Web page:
Feeling safe and secure, for me, is key.  Safety and security in my relationships and environment seem to be the cure.  I know why feelings of relief and happiness trigger feelings of fear and, sometimes, emotional flashbacks.  My father deliberately cultivated feelings of happiness and relief in me in order to overturn them and further engage in abuse.  He was a pathologically cold man.  My mother’s emotional and personality disorders caused constant instability in our family environment.  As soon as any sort of happiness was achieved, it vanished just as quickly due to her inability to maintain a consistent mood or affect.  She also attempted suicide numerous times.  As soon as any family member felt relief that she might be doing better, she would attempt suicide again or lash out in talionic rage against someone in the family.  Nothing in my family life was ever predictable.  We consistently waited for “the other shoe to drop”.  I grew up on edge.  If there were ever a moment of happiness, I knew that my mother would ruin it.  Or my father.  That has proven to be true over the years.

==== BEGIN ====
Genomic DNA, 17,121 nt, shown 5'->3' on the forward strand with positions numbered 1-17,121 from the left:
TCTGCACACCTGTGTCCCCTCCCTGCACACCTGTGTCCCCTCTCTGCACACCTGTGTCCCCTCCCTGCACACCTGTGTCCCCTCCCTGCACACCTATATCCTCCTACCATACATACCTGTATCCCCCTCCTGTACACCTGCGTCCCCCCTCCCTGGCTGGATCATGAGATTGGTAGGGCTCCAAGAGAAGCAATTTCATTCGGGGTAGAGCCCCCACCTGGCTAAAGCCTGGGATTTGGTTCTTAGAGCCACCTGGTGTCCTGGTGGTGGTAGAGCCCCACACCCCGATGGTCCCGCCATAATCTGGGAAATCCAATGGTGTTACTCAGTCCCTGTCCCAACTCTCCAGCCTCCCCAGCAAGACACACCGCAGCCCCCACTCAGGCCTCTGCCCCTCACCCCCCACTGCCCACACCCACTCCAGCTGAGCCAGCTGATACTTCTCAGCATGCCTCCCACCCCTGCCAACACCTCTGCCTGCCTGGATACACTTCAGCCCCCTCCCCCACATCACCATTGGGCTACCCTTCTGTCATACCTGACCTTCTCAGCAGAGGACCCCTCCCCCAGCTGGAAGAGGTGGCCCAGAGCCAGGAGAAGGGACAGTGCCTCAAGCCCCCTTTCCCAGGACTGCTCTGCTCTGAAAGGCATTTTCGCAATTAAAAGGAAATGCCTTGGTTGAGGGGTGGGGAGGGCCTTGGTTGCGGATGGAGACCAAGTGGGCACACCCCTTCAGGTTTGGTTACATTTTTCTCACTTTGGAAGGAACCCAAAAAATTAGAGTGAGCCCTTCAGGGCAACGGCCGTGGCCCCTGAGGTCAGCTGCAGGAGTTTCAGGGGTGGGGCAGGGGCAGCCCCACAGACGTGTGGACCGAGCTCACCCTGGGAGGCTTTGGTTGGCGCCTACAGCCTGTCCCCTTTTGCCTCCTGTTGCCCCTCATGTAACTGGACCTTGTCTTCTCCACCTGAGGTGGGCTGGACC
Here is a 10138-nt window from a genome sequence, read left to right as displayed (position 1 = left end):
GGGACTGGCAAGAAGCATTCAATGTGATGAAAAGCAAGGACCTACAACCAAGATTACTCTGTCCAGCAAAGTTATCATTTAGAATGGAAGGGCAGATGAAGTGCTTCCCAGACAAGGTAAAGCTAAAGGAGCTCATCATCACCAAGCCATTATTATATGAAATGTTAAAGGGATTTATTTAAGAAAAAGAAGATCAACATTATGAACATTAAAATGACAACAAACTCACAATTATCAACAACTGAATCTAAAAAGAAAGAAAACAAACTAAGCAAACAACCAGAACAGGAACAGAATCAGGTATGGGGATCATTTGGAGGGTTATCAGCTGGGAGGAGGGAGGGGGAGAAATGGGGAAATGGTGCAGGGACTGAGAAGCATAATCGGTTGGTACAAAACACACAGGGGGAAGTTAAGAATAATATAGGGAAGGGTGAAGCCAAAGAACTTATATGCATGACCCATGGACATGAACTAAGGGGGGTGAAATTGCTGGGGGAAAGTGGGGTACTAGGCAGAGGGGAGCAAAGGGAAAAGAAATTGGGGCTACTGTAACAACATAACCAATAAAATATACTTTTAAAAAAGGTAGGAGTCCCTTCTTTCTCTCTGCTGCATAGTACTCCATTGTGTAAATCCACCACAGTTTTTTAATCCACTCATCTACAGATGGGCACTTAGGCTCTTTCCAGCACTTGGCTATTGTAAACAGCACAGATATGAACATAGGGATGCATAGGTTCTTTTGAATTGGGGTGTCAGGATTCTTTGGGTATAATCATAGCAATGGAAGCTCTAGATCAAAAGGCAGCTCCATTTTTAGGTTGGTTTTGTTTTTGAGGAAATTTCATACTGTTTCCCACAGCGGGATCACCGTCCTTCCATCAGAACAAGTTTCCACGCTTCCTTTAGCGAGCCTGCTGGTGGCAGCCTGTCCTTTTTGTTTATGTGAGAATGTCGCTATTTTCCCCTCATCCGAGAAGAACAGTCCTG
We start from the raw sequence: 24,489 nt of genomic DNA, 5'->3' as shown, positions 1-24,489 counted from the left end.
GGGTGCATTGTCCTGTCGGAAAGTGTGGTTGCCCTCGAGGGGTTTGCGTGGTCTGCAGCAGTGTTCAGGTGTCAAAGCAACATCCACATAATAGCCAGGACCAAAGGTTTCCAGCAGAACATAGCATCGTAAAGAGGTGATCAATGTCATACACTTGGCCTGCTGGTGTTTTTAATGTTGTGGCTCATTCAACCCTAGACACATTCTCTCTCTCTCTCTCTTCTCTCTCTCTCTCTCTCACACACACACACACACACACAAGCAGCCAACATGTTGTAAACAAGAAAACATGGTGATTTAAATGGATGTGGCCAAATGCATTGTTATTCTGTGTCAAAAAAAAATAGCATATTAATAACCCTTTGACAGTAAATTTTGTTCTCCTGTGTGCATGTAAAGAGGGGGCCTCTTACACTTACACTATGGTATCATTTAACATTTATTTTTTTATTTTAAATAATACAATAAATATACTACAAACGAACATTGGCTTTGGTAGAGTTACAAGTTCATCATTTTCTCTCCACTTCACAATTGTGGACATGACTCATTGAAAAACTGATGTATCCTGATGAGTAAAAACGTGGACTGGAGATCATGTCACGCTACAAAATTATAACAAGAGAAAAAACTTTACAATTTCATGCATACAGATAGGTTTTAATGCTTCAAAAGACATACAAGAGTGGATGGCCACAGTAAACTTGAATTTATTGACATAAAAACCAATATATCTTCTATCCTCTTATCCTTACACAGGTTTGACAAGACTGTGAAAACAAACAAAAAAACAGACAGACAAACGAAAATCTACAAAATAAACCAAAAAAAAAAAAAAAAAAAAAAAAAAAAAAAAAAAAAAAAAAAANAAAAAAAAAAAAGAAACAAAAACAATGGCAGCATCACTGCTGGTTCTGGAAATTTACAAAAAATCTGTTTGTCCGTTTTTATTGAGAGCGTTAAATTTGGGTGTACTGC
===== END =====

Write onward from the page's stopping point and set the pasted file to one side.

Consequently, when I feel this rising panic borne of this nebulous but constant fear that follows me everywhere, it isn’t generalized.  It is quite specific, and I find myself saying, “I can’t go back to that.  I can’t do that again.  I won’t do that again.”  And, I feel frozen and terrified as if an old enemy has found me.  I feel a strong urge to cut all ties and run away mixed with a terrible almost existential fear that I will live out my life completely alone.  And, yet, I know that this will all pass.  It is, as I said, like an exacerbation of an autoimmune disease–an autoimmune disease of the mind and soul.

With that said, what is to be done? Well, I have therapized, read, studied, and pursued many roads over the last twenty years in order to answer that very question, and I’ve had a fair amount of success.  For the survivor of trauma, however, consistently establishing safety and security in your myriad environments and relationships is the number one thing to do to defuse anxiety and flashbacks related to trauma.  This will always be the first and last step.  It is also the first question to ask when you feel that familiar fear rise: “Do I feel unsafe or insecure anywhere in my life or in any relationship?”